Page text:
Supreme Court rules on trade secrets case

Ex-employee not liable for damages for trade secret misuse where she did not know that the product developed by her competing business incorporated former employer's trade secrets.

Yesterday the English Supreme Court handed down judgment in the long running trade secrets case Vestergaard Frandsen (now MVF3 ApS) and others v Bestnet Europe and others.  The Court unanimously dismissed Vestergaard's appeal and held that its former employee, Mrs Sig, was not liable for breach of confidence as she did not know, and there was no reason why she ought to have known, that what she was doing amounted to misuse of confidential information.   

Background to the appeal

The case involves a familiar scenario to followers of trade secrets litigation.  Two ex-employees of Vestergaard decided to set up a rival company to produce long lasting insecticidal fabrics for mosquito nets.   Prior to leaving Vestergaard, Mrs Sig and Mr Larsen surreptitiously embarked on a project to compete with their employer in association with a Dr Skovmand.  Dr Skovmand had been a scientific consultant with Vestergaard and was, in effect, its head of development.  Unlike Dr Skovmand and her co-defendant, Mr Larsen, Mrs Sig had not been involved in product development at Vestergaard.  She had been a sales manager and had not had access to the Fence database which held the information in dispute (essentially recipes and techniques for production of the fabrics). 

Vestergaard's main complaint was that the Respondents' product, NetProtect, was developed using their confidential information.  In 2009, Arnold J concluded that Dr Skovmand (who was not a party to the UK proceedings) had used the information in the Fence database to devise the initial NetProtect recipes.  Arnold J found that Mrs Sig was liable for breach of confidence even though she had not been personally involved in devising the NetProtect recipes and did not appear to know until the proceedings were started that information in the Fence database had been used.  Arnold J reasoned that a person could be liable for breach of confidence even if he is not conscious of the fact that what he is doing amounts to a breach of confidence.  It was this issue that formed the basis of the appeal to the Court of Appeal (which reversed Arnold J's decision) and ultimately the Supreme Court. 

The Supreme Court's decision

The Supreme Court agreed with the Court of Appeal that Mrs Sig was not liable for breach of confidence.  Each of Vestergaard's three grounds for liability failed.

Contractual liability

The argument that Mrs Sig was liable under her contract of employment was dismissed in short order.  The express terms of the contract were of no assistance.  To imply a term to the effect that Mrs Sig would not assist another to abuse trade secrets where she neither knew the trade secrets nor that they were being misused would be "wrong in principle" as it was 1) inconsistent with the contract's express terms, 2) unnecessary to give commercial effect to the contract, and 3) "almost penal" in nature.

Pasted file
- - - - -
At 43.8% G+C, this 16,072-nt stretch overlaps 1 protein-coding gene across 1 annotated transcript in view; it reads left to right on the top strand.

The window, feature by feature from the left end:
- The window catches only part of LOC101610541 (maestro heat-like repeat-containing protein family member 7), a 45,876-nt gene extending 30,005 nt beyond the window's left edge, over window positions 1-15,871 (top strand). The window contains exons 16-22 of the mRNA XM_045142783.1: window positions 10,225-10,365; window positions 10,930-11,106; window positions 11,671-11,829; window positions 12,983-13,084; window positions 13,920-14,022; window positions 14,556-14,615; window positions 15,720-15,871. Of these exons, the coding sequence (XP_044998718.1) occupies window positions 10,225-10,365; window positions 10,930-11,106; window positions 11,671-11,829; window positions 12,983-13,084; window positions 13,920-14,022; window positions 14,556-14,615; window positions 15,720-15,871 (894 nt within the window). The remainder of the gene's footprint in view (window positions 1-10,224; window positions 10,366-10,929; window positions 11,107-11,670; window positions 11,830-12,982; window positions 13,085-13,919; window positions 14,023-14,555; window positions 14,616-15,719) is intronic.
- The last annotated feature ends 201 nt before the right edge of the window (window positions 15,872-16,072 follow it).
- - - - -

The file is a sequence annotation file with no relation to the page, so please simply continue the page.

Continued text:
Common design

Vestergaard's main argument was that Mrs Sig was liable on the basis of common design.  Dr Skovmand, Mrs Sig and Mr Larsen worked together to design, manufacture and sell NetProtect  and as this product wrongfully used Vestergaard's trade secrets they were all liable.  However, to be party to a common design a person must share with the other parties each of the "features of the design which make it wrongful".  Mrs Sig lacked the necessary knowledge and so could not  be liable on this basis. 

Playing with fire

Vestergaard's final submission was that Mrs Sig had "blind-eye knowledge" of the use of the trade secrets or at least that she must have understood that she was "playing with fire" when the new company employed Dr Skovmand.  Since there was no finding that Mrs Sig had been dishonest, merely taking a risk was not sufficient to establish secondary liability.

Comment

The Supreme Court's decision is not surprising.  Had they found in Vestergaard's favour, this would have amounted to imposing strict liability for breach of confidence.  This would have radically changed the English law of confidence.  An action for breach of confidence is based on conscience.  As the Court acknowledged, for the conscience of the recipient to be affected, the recipient must be aware that the information is confidential. 

This decision does not mean that "innocent" recipients of confidential information cannot be prevented from making use of or disclosing the information.  Had Mrs Sig threatened to use or pass on the trade secrets once she appreciated, or ought to have appreciated, that they were confidential to Vestergaard an injunction would have been granted.

It is interesting to note that the Court expressly addressed the balance to be achieved between the protection of intellectual property rights and honest competition.  In order to take successful action against a former employee for misusing trade secrets, where there is no express contractual term, an employer must be able to show dishonesty or at least knowledge that the information in dispute is confidential.